Leave it to Nietzsche or Foucault to say a lot in two sentences, with a lot of Nietzschian/Foucauldian asides to mark their respective streams of consciousness, but still to wander on their way.  It makes for interesting reading and it is n’t ‘clean’ in the manner of some philosophers.  That ideas operate within a discourse and are essentially all reactions to each other (and necessarily they are always in response to some finite series of former reactions) is a point which needs making (even as a reaction, it still needs to be said again as the counterreaction is sure to come back).

Pausality

“[O]ne should use ‘cause’ and ‘effect’ only as pure concepts, that is to say, as conventional fictions for the purpose of designation and mutual understanding –not for explanation. (pp. 818-819)”

I love considering causality, and alternatives to causal explanations, but prefer to note that ‘cause’ and ‘effect’ are useful in day to day discourse as language conventions; but ought to not be thought of formally as useful descriptors.  For Nietzsche, the only helpful causality is the causality of will (because any who wills certainly expects to make a specific change – to will this thing) (p. 823) and for Ghazali it is most important that causality not limit God’s freedom.

  • This is only an aside, but in speaking of experience Nietzsche leaves this: “[E]xperience, as it seems to me, always implies unfortunate experience? (p. 833)”

 

Fear of the known

“Every deep thinker is more afraid of being understood than of being misunderstood.  The latter perhaps wounds his vanity; but the former wounds his heart, his sympathy, which always say: ‘Ah why would you also have as hard a time of it as I have?’ (p. 849)”

I have elsewhere remarked on this passage, so I only here would say that understanding, as truth or knowledge, is power-language and can so be deemed abusive by one who feels experience has given her a right to speak thusly.

Intros to European Philosophy: Rousseau

JEAN JACQUES ROUSSEAU (1712-1778)

Previously Read: Not that I recall

Key texts: The Social Contract

Overall impression: The concept of the social contract seems to be wielded much as Kant spoke glowingly of the categorical imperative or Comte (to an amazing extent) waxed about positivism.   Or, he spoke glowingly of an idea I did n’t understand, similar to your professor’s pet philosophy term which does n’t explain what (s)he tells you it does.  Perhaps you ‘re surprised to hear me fret over misunderstanding him, but I ‘m leaning towards he did n’t understand (few of us do) what his ideas sounded like to others.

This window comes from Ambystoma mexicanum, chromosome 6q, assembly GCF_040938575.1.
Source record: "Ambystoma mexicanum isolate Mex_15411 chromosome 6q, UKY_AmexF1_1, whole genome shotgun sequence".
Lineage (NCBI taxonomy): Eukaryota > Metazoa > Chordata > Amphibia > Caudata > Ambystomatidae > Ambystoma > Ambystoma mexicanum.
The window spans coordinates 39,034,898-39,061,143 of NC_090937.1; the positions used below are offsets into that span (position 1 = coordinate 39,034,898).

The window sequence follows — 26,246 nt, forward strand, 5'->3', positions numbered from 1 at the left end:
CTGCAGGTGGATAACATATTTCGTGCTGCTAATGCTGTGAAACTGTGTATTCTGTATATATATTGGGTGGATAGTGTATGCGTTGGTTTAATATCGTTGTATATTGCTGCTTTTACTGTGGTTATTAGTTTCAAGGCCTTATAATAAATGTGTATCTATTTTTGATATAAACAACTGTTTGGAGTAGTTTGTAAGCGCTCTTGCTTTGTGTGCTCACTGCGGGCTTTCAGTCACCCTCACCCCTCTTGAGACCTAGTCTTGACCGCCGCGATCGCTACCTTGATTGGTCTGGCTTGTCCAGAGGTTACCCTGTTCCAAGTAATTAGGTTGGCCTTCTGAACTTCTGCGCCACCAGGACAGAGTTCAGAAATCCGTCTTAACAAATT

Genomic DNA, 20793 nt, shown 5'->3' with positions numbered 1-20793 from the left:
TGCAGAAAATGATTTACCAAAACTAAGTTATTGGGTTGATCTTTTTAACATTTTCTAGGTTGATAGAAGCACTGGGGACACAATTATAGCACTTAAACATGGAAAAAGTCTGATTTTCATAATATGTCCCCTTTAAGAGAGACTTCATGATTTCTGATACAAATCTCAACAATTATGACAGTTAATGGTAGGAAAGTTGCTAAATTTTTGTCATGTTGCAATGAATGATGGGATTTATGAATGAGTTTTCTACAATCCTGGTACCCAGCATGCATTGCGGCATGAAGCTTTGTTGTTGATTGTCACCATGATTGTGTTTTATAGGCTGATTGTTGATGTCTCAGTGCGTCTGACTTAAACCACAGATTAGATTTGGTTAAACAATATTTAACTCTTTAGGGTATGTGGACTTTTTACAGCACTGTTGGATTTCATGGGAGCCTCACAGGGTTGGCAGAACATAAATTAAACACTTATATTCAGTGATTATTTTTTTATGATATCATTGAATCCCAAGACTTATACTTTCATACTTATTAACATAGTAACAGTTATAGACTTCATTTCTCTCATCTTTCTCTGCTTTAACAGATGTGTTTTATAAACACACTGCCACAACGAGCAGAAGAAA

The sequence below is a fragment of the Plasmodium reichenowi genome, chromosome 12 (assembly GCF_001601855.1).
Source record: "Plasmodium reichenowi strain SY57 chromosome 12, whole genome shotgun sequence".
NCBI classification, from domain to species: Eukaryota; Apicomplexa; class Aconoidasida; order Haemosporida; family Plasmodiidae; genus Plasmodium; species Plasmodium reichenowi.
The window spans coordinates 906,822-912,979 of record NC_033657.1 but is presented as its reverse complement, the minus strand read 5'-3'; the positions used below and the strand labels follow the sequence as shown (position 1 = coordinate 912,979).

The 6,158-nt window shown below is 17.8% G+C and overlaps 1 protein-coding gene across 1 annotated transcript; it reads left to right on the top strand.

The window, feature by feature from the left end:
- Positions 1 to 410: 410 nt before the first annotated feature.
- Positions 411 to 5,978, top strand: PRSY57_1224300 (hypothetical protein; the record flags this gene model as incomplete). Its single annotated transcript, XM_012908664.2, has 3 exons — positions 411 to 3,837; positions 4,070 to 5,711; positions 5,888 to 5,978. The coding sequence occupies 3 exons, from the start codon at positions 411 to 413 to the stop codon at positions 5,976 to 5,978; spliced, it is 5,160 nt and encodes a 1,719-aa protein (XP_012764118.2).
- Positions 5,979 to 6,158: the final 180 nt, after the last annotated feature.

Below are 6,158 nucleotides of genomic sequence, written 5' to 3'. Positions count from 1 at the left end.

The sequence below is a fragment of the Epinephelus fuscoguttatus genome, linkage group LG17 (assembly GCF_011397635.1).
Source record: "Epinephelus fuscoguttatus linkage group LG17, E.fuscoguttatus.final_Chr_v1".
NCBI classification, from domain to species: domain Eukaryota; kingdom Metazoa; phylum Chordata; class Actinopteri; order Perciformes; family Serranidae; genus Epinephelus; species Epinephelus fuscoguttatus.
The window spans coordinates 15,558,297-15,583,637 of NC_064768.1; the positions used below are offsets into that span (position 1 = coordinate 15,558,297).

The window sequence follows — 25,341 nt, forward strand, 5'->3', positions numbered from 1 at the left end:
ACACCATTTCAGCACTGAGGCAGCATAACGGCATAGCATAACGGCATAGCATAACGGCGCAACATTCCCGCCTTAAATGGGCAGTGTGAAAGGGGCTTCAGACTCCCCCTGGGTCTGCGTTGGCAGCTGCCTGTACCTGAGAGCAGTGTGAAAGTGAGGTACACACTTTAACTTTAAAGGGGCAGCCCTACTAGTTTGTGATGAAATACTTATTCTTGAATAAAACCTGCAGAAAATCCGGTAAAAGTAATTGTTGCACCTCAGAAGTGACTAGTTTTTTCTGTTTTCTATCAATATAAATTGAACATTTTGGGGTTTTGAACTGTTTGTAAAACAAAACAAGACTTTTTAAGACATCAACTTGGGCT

Still I admire some of his social insights piecemeal while unsure of what the social contract truly would look like in practice.

Surprises:

“Aristotle was right; but he took the effect for the cause. Nothing can be more certain than that every man born in slavery is born for slavery. Slaves lose everything in their chains, even the desire of escaping from them: they love their servitude, as the comrades of Ulysses loved their brutish condition. If then there are slaves by nature, it is because there have been slaves against nature. Force made the first slaves, and their cowardice perpetuated the condition. (European Philosophers from Descartes to Nietzsche, ed. M. Beardsley, p. 323)”

Wow. Blaming slaves for lacking the will to shake off their chains is… Wow. Stating that it is easier for the disempowered to accept their disempowerment (because they could always change their state) ignores the fact that subversive power is necessary both to establish and maintain the institution.  Having just finished 1984 again, I must say that dehumanization is a difficult process and one whose effects we should refrain from laying on the abused.

Far more sensible is:

“War is constituted by a relation between things and not between persons; and, as the state of war cannot arise out of simple personal relations, but only out of real relations, private war, or war of man with man, can exist neither in the state of nature, where there is no constant property, nor in the social state, where everything is under the authority of laws. (European Philosophers, p. 326)”

As he applies this to deny the supposed right of a state to execute its war captives (and then mercifully enslave them or ‘killing his enemy usefully’), I appreciate this. It may be I misunderstand his idea of socialization of slavery’s scope, but at least he denies this ‘right of the state’ to enslave. “Individuals are enemies only accidentally” sums this up well (accidental in the Aristotelian sense) (ibidem, p. 326).

Now that I ‘ve gone and invoked Orwell, I wonder what Rousseau would have had to say about modern warfare in the nuclear age.  It seems so unimaginable; the gulf between those who could imagine a society without war and our annihilationist age of fear which serves to justify perpetual war without relation.

“[T]ruth is no road to fortune, and the people dispenses neither ambassadorships, nor professorships, nor pensions. (p. 338)”

Love it.  That ‘s easily a favorite quote from European Philosophers as a whole.

  • Also, I enjoyed this footnote attributed to the Marquis d’Argenson: “Every interest has different principles. The agreement of two particular interests is formed by opposition to a third. (ibidem)”  ‘The enemy of my enemy is my friend’ much as Oceania is alternately friend to Eastasia or Eurasia based not on some overriding relation but on anti-relation to the other.  Theology too is defensively targeted to defend principles from external and internal opposition (Cf. Ghazali).